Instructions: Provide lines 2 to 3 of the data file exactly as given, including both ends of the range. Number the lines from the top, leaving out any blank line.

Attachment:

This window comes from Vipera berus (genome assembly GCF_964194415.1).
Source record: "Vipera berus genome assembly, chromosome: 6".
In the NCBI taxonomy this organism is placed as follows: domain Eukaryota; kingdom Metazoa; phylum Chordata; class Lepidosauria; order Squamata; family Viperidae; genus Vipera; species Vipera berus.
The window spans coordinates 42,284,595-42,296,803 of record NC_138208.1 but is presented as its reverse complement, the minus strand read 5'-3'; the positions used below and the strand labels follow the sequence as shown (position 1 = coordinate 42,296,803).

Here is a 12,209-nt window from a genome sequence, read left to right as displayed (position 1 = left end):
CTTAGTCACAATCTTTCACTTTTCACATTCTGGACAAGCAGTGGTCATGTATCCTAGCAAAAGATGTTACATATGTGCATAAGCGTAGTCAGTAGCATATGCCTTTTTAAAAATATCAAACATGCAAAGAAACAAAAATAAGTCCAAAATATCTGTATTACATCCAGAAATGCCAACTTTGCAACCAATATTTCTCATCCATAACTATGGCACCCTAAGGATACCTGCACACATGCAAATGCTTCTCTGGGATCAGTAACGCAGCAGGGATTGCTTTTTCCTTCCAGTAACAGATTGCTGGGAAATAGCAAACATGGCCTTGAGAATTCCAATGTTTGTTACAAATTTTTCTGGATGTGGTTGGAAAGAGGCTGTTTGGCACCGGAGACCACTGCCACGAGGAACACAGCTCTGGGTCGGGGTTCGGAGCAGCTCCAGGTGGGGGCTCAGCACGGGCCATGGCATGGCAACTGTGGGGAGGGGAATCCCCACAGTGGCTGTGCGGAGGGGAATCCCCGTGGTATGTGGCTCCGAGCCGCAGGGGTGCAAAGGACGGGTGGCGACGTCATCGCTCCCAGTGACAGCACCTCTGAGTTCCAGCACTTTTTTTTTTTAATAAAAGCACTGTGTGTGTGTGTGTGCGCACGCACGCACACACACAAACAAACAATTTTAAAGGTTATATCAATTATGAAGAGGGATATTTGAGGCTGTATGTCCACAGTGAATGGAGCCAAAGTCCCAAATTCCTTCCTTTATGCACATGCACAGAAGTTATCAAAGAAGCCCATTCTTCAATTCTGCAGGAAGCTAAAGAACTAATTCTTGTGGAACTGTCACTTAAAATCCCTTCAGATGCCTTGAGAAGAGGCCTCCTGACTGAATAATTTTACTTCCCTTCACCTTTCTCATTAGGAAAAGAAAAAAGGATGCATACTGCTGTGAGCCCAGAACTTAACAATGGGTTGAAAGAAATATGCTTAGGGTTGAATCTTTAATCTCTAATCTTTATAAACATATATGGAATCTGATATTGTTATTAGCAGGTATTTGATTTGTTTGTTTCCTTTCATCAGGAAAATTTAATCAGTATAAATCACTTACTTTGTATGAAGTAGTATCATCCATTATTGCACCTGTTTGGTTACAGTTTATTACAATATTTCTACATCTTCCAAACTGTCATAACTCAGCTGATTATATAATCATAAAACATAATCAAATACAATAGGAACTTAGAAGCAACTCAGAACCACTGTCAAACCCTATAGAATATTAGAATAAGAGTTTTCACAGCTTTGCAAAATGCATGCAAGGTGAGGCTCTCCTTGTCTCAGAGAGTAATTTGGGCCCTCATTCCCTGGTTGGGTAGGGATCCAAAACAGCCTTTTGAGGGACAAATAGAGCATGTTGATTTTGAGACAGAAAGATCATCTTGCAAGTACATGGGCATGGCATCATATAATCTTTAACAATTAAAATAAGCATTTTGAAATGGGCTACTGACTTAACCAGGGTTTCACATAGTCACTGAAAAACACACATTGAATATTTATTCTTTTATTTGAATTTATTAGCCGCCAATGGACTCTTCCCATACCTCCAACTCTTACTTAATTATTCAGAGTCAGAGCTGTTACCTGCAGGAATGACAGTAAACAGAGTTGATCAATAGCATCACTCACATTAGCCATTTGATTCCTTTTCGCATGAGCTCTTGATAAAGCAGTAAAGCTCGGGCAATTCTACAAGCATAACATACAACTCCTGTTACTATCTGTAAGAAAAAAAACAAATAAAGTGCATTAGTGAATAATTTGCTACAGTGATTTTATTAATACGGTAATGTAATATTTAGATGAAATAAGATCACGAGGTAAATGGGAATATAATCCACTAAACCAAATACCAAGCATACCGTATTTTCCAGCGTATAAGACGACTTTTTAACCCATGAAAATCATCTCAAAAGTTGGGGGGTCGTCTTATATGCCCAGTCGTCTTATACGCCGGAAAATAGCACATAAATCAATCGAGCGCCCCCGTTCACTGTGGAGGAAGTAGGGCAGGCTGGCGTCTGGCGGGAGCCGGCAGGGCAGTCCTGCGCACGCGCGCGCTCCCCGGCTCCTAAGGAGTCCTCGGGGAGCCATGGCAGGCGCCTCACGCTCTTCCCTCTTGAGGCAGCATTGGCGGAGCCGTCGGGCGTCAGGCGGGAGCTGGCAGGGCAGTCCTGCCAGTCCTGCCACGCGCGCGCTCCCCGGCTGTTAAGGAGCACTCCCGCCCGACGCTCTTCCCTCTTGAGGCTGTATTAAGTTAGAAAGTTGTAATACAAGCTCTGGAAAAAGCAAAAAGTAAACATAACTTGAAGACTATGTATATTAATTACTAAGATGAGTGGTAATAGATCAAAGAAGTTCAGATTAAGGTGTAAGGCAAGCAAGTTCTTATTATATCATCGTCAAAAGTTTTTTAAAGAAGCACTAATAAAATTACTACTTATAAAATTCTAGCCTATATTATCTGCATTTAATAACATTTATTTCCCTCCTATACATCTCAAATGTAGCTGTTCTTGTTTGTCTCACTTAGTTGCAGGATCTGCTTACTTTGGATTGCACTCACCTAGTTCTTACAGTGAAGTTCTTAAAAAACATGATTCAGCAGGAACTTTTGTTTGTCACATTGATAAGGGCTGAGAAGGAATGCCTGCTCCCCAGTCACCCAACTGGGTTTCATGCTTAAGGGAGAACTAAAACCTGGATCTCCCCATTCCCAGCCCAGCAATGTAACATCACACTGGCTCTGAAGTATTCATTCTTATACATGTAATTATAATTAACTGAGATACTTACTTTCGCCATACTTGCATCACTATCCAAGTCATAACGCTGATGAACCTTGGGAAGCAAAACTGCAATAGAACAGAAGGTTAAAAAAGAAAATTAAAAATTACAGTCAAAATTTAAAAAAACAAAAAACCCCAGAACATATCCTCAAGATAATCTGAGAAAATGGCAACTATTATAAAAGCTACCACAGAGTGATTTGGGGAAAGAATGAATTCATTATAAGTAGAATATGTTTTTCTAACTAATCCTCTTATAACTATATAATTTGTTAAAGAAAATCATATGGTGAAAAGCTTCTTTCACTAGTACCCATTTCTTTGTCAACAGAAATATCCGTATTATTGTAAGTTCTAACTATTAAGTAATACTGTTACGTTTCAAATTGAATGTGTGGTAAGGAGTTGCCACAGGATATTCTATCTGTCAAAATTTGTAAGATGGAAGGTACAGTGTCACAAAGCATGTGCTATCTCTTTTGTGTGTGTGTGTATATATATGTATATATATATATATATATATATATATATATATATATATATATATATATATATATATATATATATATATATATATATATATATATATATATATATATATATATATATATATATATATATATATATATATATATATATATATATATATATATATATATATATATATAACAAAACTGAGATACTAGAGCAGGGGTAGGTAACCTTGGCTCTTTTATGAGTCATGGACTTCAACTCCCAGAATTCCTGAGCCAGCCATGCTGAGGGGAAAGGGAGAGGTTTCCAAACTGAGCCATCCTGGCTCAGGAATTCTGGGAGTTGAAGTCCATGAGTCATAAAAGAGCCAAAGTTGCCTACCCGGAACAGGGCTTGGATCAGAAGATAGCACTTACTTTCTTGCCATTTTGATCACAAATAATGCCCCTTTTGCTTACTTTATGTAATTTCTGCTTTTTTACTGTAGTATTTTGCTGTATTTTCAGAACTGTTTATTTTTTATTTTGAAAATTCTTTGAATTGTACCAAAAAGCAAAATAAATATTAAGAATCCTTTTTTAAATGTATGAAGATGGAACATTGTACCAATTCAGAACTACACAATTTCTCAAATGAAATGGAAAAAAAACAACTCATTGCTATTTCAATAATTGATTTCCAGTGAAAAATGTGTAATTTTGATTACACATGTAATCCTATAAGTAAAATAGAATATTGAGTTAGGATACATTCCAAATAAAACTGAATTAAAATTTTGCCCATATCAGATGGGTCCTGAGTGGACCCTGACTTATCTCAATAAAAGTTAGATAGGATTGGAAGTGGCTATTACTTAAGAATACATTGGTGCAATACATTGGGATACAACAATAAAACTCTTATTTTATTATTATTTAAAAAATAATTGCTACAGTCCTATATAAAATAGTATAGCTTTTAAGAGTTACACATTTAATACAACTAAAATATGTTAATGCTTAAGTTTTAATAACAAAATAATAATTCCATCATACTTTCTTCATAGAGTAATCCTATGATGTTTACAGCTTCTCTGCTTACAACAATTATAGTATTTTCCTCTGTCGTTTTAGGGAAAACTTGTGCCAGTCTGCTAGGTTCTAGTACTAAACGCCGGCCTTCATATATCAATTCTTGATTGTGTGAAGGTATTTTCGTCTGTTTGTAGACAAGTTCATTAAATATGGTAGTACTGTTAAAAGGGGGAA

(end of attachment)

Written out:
Source record: "Vipera berus genome assembly, chromosome: 6".
In the NCBI taxonomy this organism is placed as follows: domain Eukaryota; kingdom Metazoa; phylum Chordata; class Lepidosauria; order Squamata; family Viperidae; genus Vipera; species Vipera berus.